2nd Circuit6th Circuit Whether federal district courts may certify a damages class action where no reliable, administratively feasible method exists for identifying class members is a question that has long plagued class-action defendants. The need for class ascertainability is especially dire in low-value consumer class actions in which manufacturers, distributors, and retailers are sued over “mislabeled” food, beverages, or other inexpensive consumer products. Unfortunately, the federal courts of appeals are sharply and hopelessly divided on whether Rule 23, which governs class actions in federal courts, includes an implicit ascertainability requirement.

Many observers—including WLF—have high hopes that the US Supreme Court will mercifully agree to settle the vexing question of ascertainability next Term by granting certiorari in Conagra Brands, Inc. v. Briseño.  In the meantime, federal courts of appeals have continued weighing in on whether an unascertainable class should be certified under Rule 23. In just the past week, in fact, the Second and Sixth Circuits have each issued divergent opinions that further muddy the water on ascertainability.

Before its July 7 opinion in In re Petrobras Securities, No. 16-1914, 2017 WL 2883874 (2d Cir. July 7, 2017), most observers counted the Second Circuit among those federal appeals courts that embrace an ascertainability requirement. See, e.g., Brecher v. Republic of Argentina, 806 F.3d 22, 26 (2d Cir. 2015) (holding that class plaintiffs must propose an “objective,” “readily identifiable class” that does not “require the kind of individualized mini-hearings that run contrary to the principle of ascertainability”). But the panel in Petrobras Securities “clarified” the Second Circuit’s prior decision in Brecher by essentially abandoning it altogether.

Relying on precedents from other circuits that have rejected an ascertainability requirement, Petrobras Securities held that “a freestanding administrative feasibility requirement is neither compelled by precedent nor consistent with Rule 23.” Expressly “declining to adopt an administrative feasibility requirement,” the court purported to “join a growing consensus that now includes the Sixth, Seventh, Eighth, and Ninth Circuits.”  In doing so, the Second Circuit rejected the very ascertainability requirement that had recently been widely understood to be the law of the circuit under Brecher.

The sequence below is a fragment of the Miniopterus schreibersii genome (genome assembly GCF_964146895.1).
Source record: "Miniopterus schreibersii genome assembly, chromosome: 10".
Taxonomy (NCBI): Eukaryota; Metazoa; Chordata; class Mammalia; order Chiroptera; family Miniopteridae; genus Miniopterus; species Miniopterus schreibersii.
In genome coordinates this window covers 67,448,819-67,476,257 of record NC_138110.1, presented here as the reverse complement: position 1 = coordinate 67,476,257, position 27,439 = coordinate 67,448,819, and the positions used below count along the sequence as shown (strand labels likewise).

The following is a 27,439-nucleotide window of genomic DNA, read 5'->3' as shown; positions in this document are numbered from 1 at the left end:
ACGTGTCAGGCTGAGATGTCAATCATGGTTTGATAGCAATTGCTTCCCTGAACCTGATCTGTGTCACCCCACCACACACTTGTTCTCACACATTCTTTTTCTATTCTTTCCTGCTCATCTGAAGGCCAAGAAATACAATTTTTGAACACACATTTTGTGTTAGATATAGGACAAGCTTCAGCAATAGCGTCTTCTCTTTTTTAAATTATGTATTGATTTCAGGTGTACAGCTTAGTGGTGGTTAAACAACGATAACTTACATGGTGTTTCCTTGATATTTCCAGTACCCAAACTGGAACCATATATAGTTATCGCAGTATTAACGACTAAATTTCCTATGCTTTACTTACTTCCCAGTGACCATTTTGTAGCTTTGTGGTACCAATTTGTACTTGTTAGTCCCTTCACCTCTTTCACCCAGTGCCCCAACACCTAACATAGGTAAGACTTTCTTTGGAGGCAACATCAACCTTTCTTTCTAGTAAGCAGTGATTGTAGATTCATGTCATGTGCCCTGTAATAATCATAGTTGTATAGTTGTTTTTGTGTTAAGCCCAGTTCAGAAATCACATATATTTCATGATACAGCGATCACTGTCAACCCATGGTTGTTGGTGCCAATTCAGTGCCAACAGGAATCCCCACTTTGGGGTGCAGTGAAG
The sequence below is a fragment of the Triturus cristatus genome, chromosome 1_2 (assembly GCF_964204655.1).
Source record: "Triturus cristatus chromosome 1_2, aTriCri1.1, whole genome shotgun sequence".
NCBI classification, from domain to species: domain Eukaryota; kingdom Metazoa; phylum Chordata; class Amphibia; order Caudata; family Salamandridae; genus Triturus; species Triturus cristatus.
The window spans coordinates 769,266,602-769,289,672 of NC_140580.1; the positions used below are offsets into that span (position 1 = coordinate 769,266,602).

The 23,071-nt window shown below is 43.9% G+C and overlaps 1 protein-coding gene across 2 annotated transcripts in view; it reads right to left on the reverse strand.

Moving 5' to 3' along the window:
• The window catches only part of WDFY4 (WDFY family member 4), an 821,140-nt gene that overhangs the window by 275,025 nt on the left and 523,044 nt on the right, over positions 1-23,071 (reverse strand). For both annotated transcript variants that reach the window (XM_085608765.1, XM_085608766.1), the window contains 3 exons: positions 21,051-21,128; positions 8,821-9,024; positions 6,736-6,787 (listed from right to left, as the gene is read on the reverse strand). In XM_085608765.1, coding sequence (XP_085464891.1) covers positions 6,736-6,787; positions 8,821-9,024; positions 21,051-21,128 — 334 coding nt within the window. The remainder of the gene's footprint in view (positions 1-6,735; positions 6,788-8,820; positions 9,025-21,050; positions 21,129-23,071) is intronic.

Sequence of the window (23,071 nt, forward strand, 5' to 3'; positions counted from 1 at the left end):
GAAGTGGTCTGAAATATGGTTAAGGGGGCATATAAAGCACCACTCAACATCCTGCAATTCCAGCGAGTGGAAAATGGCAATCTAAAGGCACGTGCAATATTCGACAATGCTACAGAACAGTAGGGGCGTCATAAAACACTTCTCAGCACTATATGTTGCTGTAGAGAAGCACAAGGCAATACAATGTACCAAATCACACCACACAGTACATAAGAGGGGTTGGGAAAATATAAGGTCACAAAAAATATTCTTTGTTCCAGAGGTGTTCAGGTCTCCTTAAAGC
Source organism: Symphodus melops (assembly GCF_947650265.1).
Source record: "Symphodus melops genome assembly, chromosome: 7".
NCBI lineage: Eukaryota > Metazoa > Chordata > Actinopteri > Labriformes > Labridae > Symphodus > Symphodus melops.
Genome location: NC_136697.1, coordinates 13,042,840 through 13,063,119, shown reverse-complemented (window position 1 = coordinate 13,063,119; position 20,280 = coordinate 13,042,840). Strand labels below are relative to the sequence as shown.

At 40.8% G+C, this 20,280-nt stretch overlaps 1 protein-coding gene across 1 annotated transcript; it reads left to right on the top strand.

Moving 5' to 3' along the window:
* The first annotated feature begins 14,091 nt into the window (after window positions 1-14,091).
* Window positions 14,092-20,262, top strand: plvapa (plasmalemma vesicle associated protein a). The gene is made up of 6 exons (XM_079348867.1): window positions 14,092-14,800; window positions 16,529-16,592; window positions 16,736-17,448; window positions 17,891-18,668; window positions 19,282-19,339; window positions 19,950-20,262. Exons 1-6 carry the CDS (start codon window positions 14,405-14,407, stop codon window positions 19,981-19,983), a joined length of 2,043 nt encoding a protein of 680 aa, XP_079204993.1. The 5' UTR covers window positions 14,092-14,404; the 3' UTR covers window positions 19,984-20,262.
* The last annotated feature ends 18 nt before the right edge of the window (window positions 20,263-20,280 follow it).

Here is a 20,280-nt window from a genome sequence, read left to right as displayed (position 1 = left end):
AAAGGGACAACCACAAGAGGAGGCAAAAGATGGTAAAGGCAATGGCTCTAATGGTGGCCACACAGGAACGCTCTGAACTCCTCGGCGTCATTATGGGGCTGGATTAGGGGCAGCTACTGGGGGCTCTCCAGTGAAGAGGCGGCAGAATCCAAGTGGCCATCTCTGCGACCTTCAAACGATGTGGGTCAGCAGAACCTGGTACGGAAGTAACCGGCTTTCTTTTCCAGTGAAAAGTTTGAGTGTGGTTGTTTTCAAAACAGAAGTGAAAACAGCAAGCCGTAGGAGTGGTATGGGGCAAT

Only four days later, on July 11, the Sixth Circuit issued an opinion that appears to move that court outside the “growing consensus” in which Petrobras had tried to place it. In Sandusky Wellness Center, LLC v. ASD Specialty Healthcare, Inc., No. 16-3741, 2017 WL 2953039 (6th Cir. July 11, 2017), the appeals court rejected the appellant’s contention that “difficulties in identifying class members are not relevant to either ascertainability or Rule 23(b)(3) predominance.” Recognizing that “courts have been inconsistent in how they have accounted for difficulties in identifying class members,” the panel affirmed the district court’s view that, because class members could not be readily identified, the class device was not “superior to other available methods” due to “the likely difficulties in managing a class action.” While insisting that it “has not outlined a requirement of ascertainability,” the panel nonetheless emphasized that the Sixth Circuit requires that a class “must be adequately defined and clearly ascertainable … regardless of whether this concern is properly articulated as part of ascertainability, Rule 23(b)(3) predominance, or Rule 23(b)(3) superiority.”

Whether class identity is characterized as a predominance, superiority, or ascertainability problem, the Sixth Circuit’s decision in Sandusky Wellness Center is definitely a step in the right direction.  Unfortunately, the Second Circuit’s about-face in Petrobras Securities returns the circuit-split head count on ascertainability to the status quo ante. Nonetheless, the fluid uncertainty of this issue among the federal courts of appeals should provide an additional reason for the Supreme Court to grant review in Briseño.    

Also published by Forbes.com on WLF’s contributor site.